The proposal addresses issues raised during the 2010 Deepwater Horizon Oil Spill
The U.S. Environmental Protection Agency (EPA) is proposing to amend requirements under the National Oil and Hazardous Substances Pollution Contingency Plan (NCP) to improve the nation’s ability to plan for and respond to oil spills. This proposal addresses issues raised by the public, responders, government and industry officials during the 2010 Deepwater Horizon Oil Spill.
“Our emergency officials need the best available science and safety information to make informed spill response decisions when evaluating the use of specific products on oil discharges,” said Mathy Stanislaus, assistant administrator for EPA’s Office of Solid Waste and Emergency Response. “Our proposed amendments incorporate scientific advances and lessons learned from the application of spill-mitigating substances in response to oil discharges and will help ensure that the emergency planners and responders are well-equipped to protect human health and the environment.”
The proposed Subpart J revisions include:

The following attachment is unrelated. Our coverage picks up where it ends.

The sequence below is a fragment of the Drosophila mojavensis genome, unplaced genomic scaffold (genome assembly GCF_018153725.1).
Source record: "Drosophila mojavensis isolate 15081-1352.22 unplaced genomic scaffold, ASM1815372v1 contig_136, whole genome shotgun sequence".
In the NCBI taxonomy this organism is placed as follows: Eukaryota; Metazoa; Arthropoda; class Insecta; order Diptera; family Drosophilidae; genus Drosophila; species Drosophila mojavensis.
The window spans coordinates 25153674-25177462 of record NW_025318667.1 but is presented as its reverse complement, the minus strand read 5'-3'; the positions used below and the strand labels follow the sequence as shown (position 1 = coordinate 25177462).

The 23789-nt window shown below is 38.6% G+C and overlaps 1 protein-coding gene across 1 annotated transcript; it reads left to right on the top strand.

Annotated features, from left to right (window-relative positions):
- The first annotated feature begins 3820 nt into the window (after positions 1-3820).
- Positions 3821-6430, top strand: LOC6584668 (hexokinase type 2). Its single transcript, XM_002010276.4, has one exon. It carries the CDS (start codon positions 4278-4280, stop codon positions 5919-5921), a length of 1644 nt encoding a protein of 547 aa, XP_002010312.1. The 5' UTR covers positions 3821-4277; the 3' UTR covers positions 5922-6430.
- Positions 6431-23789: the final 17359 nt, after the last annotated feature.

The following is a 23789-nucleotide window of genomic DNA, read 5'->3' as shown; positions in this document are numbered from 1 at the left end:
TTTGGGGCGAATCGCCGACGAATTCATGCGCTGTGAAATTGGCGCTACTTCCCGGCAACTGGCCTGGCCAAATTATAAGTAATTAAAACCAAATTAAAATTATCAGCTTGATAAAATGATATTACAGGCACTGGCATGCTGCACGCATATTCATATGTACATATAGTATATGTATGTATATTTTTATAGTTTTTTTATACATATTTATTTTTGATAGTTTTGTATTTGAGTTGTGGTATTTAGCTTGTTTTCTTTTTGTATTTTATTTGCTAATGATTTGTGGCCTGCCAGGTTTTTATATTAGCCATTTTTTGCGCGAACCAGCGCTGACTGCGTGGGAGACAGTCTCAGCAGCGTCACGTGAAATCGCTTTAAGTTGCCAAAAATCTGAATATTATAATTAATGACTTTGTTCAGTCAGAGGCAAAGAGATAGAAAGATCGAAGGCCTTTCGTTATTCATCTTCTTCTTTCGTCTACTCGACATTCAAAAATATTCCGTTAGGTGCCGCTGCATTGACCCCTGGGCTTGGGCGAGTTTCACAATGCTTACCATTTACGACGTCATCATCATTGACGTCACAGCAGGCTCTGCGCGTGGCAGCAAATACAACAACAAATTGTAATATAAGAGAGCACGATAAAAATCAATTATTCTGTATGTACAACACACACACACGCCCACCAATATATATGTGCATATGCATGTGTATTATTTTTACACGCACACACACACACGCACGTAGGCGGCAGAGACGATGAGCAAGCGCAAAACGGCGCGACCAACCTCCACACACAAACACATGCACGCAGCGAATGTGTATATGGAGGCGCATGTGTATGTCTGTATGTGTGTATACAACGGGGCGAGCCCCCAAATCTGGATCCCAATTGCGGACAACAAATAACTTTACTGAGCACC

- • New and revised product toxicity and efficacy test methodologies for dispersants, and other chemical and biological agents;
- • New toxicity and efficacy criteria for listing agents on the Subpart J Product Schedule;
- • Additional human health and safety information requirements from manufacturers;
- • Revised area planning requirements for chemical and biological agent use authorization; and
- • New dispersant monitoring requirements when used on certain oil discharges.
Dispersant manufactures will be able to use a new, well-tested and peer reviewed laboratory method for determining the effectiveness of their dispersant on two types of crude oils at two temperatures measured against proposed performance criteria. The agency is also proposing an aquatic toxicity threshold such that products that meet both the performance and toxicity criteria will offer greater performance at less environmental impact.
EPA is also proposing product chemical ingredient disclosure options and new evaluation criteria and a process for removing products from the Product Schedule.
The agency will accept public comments on the proposal for 90 days following publication in the Federal Register.